Continue Reading SEC Public Company Enforcement Actions Decreased in FY 2020, But Recoveries Increased

Now that the Presidential election has been called for Joe Biden, it is time to start asking what a Biden Presidency may mean, including in particular what SEC enforcement and regulatory activity might look like under a Biden Administration. As discussed below, the likelihood is that we will see a more active SEC enforcement division and a shift back toward a more active regulatory approach.
Continue Reading What Does the Biden Victory Mean for the SEC?

Fines and other recoveries in SEC enforcement action hit record levels during the agency’s fiscal year ended September 30, 2020, even as pandemic-related work closures dampened the number of enforcement actions the agency was able to file, according to the SEC Enforcement Division’s annual report released Monday. The SEC scored a record total of $4.6 billion in recoveries, largely as a result of big fines and disgorgements in a few large matters, while the 405 new standalone enforcement actions the agency filed was the lowest number in six years. The Enforcement Division’s annual report can be found here. The agency’s November 2, 2020 press release about the report can be found here.
Continue Reading Despite COVID-19 Disruptions, SEC Recoveries at Record Levels in FY 2020

It was only this past June when the SEC made what was at the time the largest ever whistleblower award — $50 million – to a single individual. As it has turned out, that record stood for only a short time, as on October 22, 2020, the SEC shattered the prior record, paying out a whopping whistleblower bounty of $114 million to a single individual. The SEC’s award order is heavily redacted to protect the identity of the whistleblower so relatively is known about the circumstances surrounding the award, but even so the sheer size of the award makes a serious statement. The SEC’s October 22, 2020 award order can be found here. The SEC’s October 22, 20202 press release about the award can be found here.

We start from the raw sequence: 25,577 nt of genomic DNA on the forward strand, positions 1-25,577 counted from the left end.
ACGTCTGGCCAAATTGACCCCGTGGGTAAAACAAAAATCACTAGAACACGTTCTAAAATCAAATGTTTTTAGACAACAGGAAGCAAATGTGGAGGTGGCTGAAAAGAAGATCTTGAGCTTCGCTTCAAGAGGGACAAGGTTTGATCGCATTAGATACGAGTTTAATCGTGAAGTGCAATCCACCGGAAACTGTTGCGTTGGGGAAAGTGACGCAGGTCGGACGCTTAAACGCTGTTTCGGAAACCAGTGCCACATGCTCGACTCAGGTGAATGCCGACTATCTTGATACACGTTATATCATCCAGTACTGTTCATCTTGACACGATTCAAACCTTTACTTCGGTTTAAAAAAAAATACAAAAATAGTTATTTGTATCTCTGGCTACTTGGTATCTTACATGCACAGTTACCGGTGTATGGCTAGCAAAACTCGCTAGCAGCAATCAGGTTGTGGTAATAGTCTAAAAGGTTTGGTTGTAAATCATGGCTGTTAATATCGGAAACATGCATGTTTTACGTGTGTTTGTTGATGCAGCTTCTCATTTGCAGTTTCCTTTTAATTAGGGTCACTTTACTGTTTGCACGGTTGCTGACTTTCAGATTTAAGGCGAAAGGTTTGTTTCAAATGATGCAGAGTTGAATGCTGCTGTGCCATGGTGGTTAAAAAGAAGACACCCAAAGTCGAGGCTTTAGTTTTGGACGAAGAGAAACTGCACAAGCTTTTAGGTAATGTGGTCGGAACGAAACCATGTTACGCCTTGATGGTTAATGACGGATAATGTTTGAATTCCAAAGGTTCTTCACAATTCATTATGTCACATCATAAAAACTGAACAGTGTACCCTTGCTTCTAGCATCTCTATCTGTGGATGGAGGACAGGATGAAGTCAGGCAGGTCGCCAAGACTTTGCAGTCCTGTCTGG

Continue Reading SEC Awards Largest-Ever Whistleblower Bounty of $114 Million

David H. Topol

In the following guest post, David H. Topol of the Wiley law firm takes a look at the recent decision by the U.S. Securities and Exchange Commission to amend the agency’s operative definition of the term “accredited investor.” A copy of the agency’s final rule incorporating the revised definition can be found here. The agency’s August 26, 2020 press release about the change can be found here. I would like to thank David for allowing me to publish his article as a guest post on this site. I welcome guest post submissions from responsible authors on topics of interest to this blog’s readers. Please contact me directly if you would like to submit a guest post. Here is David’s article.
Continue Reading Guest Post: SEC Definition of “Accredited Investor”: A Step Forward or Backward?

Matt Stock
Jason Zuckerman

In the following guest post, Matt Stock and Jason Zuckerman take a look at five ways that the SEC whistleblower program has affected both corporate compliance and the SEC’s enforcement efforts. Matt and Jason represent whistleblowers worldwide in whistleblower rewards and whistleblower retaliation claims. My thanks to Matt and Jason for allowing me to publish their article as a guest post on this site. I welcome guest post submissions from responsible authors on topics of interest to this blog’s readers. Please contact me directly if you would like to submit a guest post. Here is Matt and Jason’s article.
Continue Reading Guest Post: How the SEC Whistleblower Program Has Changed Corporate Compliance and SEC Enforcement